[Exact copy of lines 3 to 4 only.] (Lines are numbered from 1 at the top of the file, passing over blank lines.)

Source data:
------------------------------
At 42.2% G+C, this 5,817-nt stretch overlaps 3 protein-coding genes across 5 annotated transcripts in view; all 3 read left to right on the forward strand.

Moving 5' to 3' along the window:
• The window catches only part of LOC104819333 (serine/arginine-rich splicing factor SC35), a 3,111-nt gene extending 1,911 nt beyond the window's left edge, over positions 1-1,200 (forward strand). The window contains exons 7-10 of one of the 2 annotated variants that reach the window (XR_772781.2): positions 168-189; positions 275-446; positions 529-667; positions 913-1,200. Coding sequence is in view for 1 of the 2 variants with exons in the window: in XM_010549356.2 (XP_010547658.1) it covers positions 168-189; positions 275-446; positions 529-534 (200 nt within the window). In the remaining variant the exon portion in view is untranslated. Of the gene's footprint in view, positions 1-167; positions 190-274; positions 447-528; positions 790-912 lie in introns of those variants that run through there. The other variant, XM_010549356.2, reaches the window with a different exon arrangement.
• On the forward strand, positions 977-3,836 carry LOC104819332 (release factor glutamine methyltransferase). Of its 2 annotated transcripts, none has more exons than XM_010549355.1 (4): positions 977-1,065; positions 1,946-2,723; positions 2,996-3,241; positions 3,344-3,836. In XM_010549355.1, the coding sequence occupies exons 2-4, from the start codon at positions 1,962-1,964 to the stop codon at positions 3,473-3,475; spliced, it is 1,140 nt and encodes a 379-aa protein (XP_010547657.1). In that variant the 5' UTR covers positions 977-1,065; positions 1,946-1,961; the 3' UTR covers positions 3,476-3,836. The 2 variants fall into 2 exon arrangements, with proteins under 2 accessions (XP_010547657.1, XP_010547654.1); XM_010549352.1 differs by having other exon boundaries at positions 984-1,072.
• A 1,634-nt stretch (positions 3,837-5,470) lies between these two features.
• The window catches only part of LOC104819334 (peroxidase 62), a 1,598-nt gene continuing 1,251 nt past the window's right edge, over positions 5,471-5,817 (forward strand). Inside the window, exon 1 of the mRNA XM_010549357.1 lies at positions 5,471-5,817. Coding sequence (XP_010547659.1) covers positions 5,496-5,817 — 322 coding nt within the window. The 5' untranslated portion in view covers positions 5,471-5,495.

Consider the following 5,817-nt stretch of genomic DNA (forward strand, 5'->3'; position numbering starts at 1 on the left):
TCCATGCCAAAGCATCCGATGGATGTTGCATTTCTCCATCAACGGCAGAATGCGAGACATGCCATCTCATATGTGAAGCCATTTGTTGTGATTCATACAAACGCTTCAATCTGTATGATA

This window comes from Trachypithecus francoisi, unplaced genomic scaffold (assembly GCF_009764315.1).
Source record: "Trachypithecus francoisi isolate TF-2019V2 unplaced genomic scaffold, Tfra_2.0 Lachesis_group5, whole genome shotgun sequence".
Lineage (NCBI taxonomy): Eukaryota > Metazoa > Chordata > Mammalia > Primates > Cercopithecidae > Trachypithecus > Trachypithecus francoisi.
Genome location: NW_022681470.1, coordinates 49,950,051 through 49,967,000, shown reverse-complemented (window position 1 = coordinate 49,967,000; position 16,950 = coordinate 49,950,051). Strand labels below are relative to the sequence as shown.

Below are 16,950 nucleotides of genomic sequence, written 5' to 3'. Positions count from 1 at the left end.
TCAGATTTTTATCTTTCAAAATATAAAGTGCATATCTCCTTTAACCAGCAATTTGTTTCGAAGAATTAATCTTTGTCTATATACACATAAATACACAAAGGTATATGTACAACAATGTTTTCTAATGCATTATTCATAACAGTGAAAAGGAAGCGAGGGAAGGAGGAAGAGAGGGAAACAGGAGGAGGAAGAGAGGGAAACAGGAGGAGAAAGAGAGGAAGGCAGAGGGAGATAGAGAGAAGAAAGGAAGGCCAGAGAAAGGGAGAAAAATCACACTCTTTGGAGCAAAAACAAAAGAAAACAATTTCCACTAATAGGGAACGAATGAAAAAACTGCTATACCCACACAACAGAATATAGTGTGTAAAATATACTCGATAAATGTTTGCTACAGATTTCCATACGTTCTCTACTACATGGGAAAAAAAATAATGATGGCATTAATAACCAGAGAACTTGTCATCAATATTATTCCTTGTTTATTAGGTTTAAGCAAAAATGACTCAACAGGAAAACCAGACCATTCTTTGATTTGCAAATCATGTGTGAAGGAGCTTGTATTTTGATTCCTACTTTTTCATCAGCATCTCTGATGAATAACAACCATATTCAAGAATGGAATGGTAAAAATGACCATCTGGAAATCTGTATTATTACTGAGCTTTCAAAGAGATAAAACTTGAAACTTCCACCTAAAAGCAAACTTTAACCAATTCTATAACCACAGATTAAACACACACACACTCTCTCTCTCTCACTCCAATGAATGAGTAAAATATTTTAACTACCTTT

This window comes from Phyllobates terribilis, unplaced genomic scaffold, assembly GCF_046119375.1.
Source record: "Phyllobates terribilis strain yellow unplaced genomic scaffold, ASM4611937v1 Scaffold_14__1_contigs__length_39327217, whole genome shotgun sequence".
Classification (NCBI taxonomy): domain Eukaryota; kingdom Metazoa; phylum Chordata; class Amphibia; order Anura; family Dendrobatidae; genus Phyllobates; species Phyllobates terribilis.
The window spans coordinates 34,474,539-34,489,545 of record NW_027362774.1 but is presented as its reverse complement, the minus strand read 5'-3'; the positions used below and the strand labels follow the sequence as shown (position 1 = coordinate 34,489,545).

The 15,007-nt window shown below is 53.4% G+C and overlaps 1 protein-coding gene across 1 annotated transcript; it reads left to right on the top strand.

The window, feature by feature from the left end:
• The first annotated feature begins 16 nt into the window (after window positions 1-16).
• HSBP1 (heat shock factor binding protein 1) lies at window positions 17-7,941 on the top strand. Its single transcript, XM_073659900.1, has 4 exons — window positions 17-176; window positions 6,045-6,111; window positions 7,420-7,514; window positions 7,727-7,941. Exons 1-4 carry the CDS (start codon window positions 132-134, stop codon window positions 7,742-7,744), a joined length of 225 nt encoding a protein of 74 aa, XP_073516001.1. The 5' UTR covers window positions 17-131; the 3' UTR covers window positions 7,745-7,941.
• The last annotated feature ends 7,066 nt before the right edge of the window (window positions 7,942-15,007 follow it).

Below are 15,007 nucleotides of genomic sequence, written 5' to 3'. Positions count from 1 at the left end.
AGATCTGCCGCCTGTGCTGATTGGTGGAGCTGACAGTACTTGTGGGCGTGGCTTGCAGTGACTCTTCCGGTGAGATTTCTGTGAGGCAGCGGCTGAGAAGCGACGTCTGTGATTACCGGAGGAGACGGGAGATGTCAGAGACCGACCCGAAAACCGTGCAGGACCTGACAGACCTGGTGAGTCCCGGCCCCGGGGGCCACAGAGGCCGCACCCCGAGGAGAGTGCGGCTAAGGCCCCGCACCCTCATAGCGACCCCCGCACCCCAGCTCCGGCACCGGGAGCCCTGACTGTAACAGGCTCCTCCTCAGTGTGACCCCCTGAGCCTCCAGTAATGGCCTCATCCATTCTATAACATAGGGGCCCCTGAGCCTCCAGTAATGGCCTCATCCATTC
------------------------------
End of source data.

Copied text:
• The window catches only part of LOC104819333 (serine/arginine-rich splicing factor SC35), a 3,111-nt gene extending 1,911 nt beyond the window's left edge, over positions 1-1,200 (forward strand). The window contains exons 7-10 of one of the 2 annotated variants that reach the window (XR_772781.2): positions 168-189; positions 275-446; positions 529-667; positions 913-1,200. Coding sequence is in view for 1 of the 2 variants with exons in the window: in XM_010549356.2 (XP_010547658.1) it covers positions 168-189; positions 275-446; positions 529-534 (200 nt within the window). In the remaining variant the exon portion in view is untranslated. Of the gene's footprint in view, positions 1-167; positions 190-274; positions 447-528; positions 790-912 lie in introns of those variants that run through there. The other variant, XM_010549356.2, reaches the window with a different exon arrangement.
• On the forward strand, positions 977-3,836 carry LOC104819332 (release factor glutamine methyltransferase). Of its 2 annotated transcripts, none has more exons than XM_010549355.1 (4): positions 977-1,065; positions 1,946-2,723; positions 2,996-3,241; positions 3,344-3,836. In XM_010549355.1, the coding sequence occupies exons 2-4, from the start codon at positions 1,962-1,964 to the stop codon at positions 3,473-3,475; spliced, it is 1,140 nt and encodes a 379-aa protein (XP_010547657.1). In that variant the 5' UTR covers positions 977-1,065; positions 1,946-1,961; the 3' UTR covers positions 3,476-3,836. The 2 variants fall into 2 exon arrangements, with proteins under 2 accessions (XP_010547657.1, XP_010547654.1); XM_010549352.1 differs by having other exon boundaries at positions 984-1,072.